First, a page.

Initially, we acknowledge that there is persuasive evidence put forth by the City describing the negative impact quarrying has had on the City of Tehuacana-i.e., concussion, noise, dust, vibration, shaking of houses and furniture, fly rock, depletion of groundwater, etc. We also recognize that these activities are occurring adjacent to public streets and near several homes.
Vulcan, however, challenges much of this evidence. For instance, Vulcan disputes the consideration of flyrock as contributing to the nuisance because the flyrock incident cited by the district court occurred while Smith Crushed Stone was operating the quarry. Instead, Vulcan contends that it has never had a flyrock incident during its operations at the Tehuacana quarry.
Second, Vulcan also discusses proactive measures it has taken to alleviate any adverse effects caused to Tehuacana residents as a result of its quarrying activities. These include implementing measures to effectively control dust, notifying neighboring landowners of impending blasts and only conducting drilling operations during regular weekday business hours, presumably when neighboring residents are at work. Moreover, Vulcan contends that it operates numerous quarries at other locations without complaint and, in one instance, less than 500 feet from a school. Further Vulcan contends that it has never been sued by anyone regarding its operations at the Tehuacana quarry nor has it ever been found to be in excess of state limits for vibration and noise.
For these reasons, we must conclude that summary judgment was error in this case. As compelling as the City's evidence of nuisance may seem to be, the fact of a nuisance was also contradicted by Vulcan's proffer. Accordingly, a jury question was presented on whether Vulcan's quarrying activities on Tracts 4-7 constitute a nuisance under Texas law.
In sum, the district court's ultimate holding on summary judgment that the Tehuacana Ordinance was not a regulatory taking of Vulcan's property is VACATED and the case is REMANDED to the district court for a trial on whether Vulcan's proposed operation of the quarry on Tracts 4-7 constitutes a nuisance under Texas law, and such other issues as in the district court's judgment may become appropriate including, if necessary, a determination of Vulcan's damages.14
VACATED and REMANDED.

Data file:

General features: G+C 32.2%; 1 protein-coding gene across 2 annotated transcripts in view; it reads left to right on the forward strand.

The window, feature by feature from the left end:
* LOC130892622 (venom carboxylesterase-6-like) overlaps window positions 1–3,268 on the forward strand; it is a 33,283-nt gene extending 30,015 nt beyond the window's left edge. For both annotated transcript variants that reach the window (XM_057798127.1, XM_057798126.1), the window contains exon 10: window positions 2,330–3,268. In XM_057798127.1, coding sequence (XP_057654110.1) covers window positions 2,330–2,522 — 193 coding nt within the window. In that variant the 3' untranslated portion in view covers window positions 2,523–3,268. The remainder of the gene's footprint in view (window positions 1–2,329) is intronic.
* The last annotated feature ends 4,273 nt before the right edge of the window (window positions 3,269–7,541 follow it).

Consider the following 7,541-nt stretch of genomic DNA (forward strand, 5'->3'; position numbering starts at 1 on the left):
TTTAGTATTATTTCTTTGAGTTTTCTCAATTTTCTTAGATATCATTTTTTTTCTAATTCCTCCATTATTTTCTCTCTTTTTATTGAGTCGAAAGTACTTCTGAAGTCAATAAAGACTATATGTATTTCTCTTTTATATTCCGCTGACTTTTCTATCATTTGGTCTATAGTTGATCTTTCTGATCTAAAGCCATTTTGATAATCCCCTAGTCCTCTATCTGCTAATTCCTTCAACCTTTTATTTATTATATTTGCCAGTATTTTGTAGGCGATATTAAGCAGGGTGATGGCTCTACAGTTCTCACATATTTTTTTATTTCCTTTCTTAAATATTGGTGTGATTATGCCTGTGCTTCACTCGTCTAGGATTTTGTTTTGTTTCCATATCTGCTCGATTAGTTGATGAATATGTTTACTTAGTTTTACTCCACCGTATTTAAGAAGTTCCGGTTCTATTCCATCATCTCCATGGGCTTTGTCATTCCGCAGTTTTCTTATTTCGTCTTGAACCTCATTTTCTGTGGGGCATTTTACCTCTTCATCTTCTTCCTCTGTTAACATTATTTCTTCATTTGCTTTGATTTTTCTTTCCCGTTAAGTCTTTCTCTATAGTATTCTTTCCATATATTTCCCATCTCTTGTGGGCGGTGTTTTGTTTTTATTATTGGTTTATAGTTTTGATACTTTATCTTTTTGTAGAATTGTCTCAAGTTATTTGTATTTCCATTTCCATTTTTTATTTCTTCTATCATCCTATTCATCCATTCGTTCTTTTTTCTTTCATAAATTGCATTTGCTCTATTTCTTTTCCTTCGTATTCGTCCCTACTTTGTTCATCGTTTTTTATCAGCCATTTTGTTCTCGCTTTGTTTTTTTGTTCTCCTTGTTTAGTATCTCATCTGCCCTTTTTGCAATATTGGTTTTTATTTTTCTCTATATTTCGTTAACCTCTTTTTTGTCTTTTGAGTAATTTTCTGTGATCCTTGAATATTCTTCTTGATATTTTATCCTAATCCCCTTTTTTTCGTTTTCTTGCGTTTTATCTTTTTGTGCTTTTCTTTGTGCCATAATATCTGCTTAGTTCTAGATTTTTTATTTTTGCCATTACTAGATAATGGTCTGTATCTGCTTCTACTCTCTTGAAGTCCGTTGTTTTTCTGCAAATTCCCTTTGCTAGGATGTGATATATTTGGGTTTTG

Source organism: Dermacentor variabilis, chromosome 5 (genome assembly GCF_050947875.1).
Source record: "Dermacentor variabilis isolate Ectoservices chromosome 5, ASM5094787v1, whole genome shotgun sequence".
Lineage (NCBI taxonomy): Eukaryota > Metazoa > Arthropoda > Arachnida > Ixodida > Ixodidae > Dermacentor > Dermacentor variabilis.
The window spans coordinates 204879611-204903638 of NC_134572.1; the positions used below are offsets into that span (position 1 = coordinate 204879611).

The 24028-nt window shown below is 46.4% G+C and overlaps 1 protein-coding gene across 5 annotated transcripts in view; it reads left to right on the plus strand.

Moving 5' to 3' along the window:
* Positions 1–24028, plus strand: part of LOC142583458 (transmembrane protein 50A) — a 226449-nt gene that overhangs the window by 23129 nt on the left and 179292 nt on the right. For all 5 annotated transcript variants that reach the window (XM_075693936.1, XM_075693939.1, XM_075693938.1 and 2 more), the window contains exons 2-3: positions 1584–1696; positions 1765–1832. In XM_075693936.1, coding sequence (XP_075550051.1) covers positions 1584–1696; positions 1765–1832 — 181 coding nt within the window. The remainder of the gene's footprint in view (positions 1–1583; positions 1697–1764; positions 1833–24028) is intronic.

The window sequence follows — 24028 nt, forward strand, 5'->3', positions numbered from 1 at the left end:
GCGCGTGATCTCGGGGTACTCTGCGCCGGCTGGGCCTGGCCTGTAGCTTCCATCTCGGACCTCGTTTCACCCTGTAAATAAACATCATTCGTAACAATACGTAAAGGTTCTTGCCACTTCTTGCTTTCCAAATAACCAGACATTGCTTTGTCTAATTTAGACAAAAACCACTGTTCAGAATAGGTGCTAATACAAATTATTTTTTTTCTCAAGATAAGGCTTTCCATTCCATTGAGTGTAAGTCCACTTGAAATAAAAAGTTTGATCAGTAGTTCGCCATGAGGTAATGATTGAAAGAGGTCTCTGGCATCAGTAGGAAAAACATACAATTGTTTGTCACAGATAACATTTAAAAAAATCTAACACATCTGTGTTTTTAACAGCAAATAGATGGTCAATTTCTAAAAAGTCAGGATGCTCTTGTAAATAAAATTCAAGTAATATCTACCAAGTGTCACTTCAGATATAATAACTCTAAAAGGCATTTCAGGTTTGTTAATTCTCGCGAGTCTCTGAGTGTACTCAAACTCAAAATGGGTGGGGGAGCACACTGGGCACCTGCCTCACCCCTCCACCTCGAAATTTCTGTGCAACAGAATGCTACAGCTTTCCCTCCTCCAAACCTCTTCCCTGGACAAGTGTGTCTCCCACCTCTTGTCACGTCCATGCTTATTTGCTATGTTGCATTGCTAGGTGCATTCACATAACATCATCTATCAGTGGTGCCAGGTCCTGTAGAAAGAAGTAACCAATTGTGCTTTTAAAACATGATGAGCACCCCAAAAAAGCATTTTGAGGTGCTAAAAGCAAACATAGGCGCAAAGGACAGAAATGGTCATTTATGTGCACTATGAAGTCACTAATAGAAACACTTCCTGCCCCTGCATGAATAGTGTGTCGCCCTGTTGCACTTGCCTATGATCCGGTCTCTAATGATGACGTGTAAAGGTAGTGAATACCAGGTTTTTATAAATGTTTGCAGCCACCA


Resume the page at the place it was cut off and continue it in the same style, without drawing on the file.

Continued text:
2. The 1998 Ordinance states, in pertinent part:AN ORDINANCE FORBIDDING QUARRYING OR BLASTING OPERATIONS WITHIN THE CITY LIMITSWHEREAS, the City of Tehuacana is predominantly a residential city, with little of no industry inside city limits; andWHEREAS, a rock quarry operating near the city limits has indicated its intention to begin quarrying and blasting operations within the city limits of the City of Tehuacana; andWHEREAS, the quarrying and blasting operations would constitute a public nuisance and result in excessive noise and vibration to city residents; andWHEREAS, the quarrying and blasting operations could constitute a physical danger to residents of the city due to the possibility of overfly of rock or other materials from blasting onto residents of the city or property of residents of the city; andWHEREAS, the blasting and quarrying operations would have a detrimental effect on the quality of residential life in the city due to vibration, excessive noise from blasting, excessive noise from the operation of heavy equipment, the potential for injury or death from overfly of rock, (flyrock), air blast damage, ground motion damage, and excessive dust from operations.NOW THEREFORE, BE IT ORDAINED BY THE CITY COUNCIL OF THE CITY OF TEHUACANA:SECTION I. It shall be unlawful for any person, company, entity, or corporation to engage in the following activities within the city limits of the City of Tehuacana, Limestone County, Texas:A. the quarrying or mining of rock utilizing blasting operations or use of explosives, or surface mining;B. the use of explosives for the purpose of blasting rock, or in connection with mining or quarrying operations;C. the use of heavy equipment in connection with quarrying or mining operations within the city limits of Tehuacana, Limestone County, Texas;D. the use of explosives for any commercial or industrial activity or for any other reason except the use of fireworks in connection with celebrations as may be allowed by law from time to time.Tehuacana, Tex., Ordinance 12898 (Dec. 8, 1998).